The Northeast is digging out after the second powerful nor’easter in less than a week left some areas with more than 2 feet of snow, hundreds of thousands without power, schools closed and travel a mess.
Some places saw more than 2 feet of snow by late Wednesday and many communities woke up Thursday to a foot or more of snow covering their cars.
The late-winter storm left more than 800,000 customers without power in the Northeast — counting some who have been without electricity since last Friday’s destructive nor’easter.
Montville, New Jersey, got more than 26 inches from Wednesday’s nor’easter. North Adams, Massachusetts, registered 24 inches, and Sloatsburg, New York, got 26 inches.
Major cities along the Interstate 95 corridor saw much less. Philadelphia International Airport recorded about 6 inches, while New York City’s Central Park saw less than 3 inches.
The storm made traveling treacherous. Thousands of flights across the region were canceled.
It was not much better on the ground. Members of the Northeastern University women’s basketball team pushed their bus back on course after it was stuck in the snow outside a practice facility in Philadelphia. The Huskies were in the city to compete in the 2018 CAA Women’s Basketball Tournament. The team posted a video of the feat on its Twitter account.
Amtrak suspended service between New York City and Boston until at least 10 a.m. Thursday. New York City’s Metro-North commuter railroad suspended service on lines connecting the city to its northern suburbs and Connecticut because of downed trees. It was not immediately known when service would be restored.
There were multiple storm-related delays on Massachusetts Bay Transportation Authority’s commuter rail, light rail and bus lines, and authorities were investigating after a train with more than 100 passengers on board derailed in Wilmington, Massachusetts. The low-speed derailment was under investigation to determine if it was weather related.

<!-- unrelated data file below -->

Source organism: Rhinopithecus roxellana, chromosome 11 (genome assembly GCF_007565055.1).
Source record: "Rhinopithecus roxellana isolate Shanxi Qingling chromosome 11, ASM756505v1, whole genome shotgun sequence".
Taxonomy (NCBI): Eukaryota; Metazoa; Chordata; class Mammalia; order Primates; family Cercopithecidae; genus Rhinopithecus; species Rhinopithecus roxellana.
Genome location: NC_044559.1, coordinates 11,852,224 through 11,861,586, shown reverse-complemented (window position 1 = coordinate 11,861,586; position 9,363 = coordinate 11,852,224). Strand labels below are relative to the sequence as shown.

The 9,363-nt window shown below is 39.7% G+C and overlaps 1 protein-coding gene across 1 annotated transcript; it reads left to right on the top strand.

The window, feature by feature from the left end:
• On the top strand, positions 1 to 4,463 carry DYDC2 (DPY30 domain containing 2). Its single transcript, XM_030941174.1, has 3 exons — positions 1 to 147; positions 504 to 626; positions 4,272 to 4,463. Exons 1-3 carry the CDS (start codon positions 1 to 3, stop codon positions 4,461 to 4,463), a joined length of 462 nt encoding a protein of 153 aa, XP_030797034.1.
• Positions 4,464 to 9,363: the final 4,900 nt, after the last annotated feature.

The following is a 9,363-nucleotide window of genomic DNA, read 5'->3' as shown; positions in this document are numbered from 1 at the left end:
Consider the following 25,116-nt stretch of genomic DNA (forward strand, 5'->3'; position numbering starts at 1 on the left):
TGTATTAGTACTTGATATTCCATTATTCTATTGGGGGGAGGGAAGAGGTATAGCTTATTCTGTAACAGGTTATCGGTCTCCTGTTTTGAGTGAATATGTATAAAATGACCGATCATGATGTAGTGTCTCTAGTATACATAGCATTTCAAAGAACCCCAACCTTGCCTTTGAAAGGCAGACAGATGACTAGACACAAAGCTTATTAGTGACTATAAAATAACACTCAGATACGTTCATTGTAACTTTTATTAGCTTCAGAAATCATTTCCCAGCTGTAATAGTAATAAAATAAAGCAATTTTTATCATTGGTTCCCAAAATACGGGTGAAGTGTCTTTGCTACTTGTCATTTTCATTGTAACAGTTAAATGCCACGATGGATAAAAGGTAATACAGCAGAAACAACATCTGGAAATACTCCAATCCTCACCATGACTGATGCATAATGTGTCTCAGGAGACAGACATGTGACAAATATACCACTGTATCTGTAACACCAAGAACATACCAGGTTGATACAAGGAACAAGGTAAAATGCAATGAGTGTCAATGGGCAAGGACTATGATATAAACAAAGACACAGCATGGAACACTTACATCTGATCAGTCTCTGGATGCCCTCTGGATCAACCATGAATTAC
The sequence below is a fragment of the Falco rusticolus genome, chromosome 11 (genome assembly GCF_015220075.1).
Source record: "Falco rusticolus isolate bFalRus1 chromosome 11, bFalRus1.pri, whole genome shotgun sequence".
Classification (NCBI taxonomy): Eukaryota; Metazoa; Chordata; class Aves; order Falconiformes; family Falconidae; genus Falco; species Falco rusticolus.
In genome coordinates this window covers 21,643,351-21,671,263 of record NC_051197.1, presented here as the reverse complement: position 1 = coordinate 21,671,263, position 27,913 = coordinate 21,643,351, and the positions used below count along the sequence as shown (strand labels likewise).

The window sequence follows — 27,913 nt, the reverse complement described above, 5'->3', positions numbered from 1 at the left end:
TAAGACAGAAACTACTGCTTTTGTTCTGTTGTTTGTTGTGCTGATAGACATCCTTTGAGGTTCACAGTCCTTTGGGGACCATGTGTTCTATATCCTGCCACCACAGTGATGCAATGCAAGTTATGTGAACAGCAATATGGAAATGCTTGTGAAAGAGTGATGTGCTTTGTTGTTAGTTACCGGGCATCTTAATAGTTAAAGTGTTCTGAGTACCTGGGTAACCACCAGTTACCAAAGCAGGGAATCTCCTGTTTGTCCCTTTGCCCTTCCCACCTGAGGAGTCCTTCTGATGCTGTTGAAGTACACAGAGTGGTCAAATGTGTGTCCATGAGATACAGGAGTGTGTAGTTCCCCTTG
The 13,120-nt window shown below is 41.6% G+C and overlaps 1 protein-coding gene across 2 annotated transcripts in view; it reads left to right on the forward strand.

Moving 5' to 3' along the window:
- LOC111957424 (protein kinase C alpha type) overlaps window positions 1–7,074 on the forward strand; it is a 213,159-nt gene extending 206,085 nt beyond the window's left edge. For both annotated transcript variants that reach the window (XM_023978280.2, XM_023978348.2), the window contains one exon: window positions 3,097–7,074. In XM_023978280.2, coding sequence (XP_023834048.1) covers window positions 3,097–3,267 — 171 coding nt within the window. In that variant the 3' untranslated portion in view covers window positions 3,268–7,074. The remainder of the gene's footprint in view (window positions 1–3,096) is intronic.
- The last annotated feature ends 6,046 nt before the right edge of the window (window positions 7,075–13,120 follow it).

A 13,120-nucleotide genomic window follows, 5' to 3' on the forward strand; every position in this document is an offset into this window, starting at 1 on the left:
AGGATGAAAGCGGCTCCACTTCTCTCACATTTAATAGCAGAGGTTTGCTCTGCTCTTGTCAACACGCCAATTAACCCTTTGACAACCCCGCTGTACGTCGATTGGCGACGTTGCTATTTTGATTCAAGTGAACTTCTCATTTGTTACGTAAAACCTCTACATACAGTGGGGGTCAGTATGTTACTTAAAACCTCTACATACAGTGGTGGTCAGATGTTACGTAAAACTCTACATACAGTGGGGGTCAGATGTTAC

In New Hampshire, Interstate 95 in Portsmouth was closed in both directions because of downed power lines.
“It’s kind of awful,” said New York University student Alessa Raiford, who put two layers of clothing on a pug named Jengo before taking him for a walk in slushy, sloppy Manhattan, where rain gave way to wet snow in the afternoon. “I’d rather that it be full-on snowing than rain and slush. It just makes it difficult.”
The storm was not as severe as the nor’easter that toppled trees, flooded coastal communities and caused more than 2 million power outages from Virginia to Maine last Friday.
It still proved to be a headache for the tens of thousands of customers still in the dark from the earlier storm — and for the crews trying to restore power to them.
Massachusetts was hardest hit by outages, with more than 300,000 without service early Thursday and Republican Gov. Charlie Baker closing all non-essential state offices. Republican Maine Gov. Paul LePage also closed state offices and encouraged residents to stay off roads “unless it is an absolute emergency.”
In New Jersey, the state’s major utilities reported more than 247,000 customers without power a day after the storm.
In North White Plains, New York, 10 people were taken to hospitals with symptoms of carbon monoxide poisoning after running a generator inside a home, police said. All were expected to survive.
In Manchester Township, New Jersey, police said a teacher was struck by lightning while holding an umbrella on bus duty outside a school. The woman felt a tingling sensation but didn’t lose consciousness. She was taken to a hospital with minor injuries.
Porter reported from Newark, New Jersey. Associated Press writers Michael Catalini in Morrisville, Pennsylvania; Michael Sisak and Rod Hicks in Philadelphia; Wayne Parry in Atlantic City, New Jersey; Bruce Shipkowski in Toms River, New Jersey, Mark Pratt in Boston, and Rodrique Ngowi in Worcester, Massachusetts, contributed.
This story has been corrected to show that New Jersey has more than 247,000 power outages, not 247,000,000.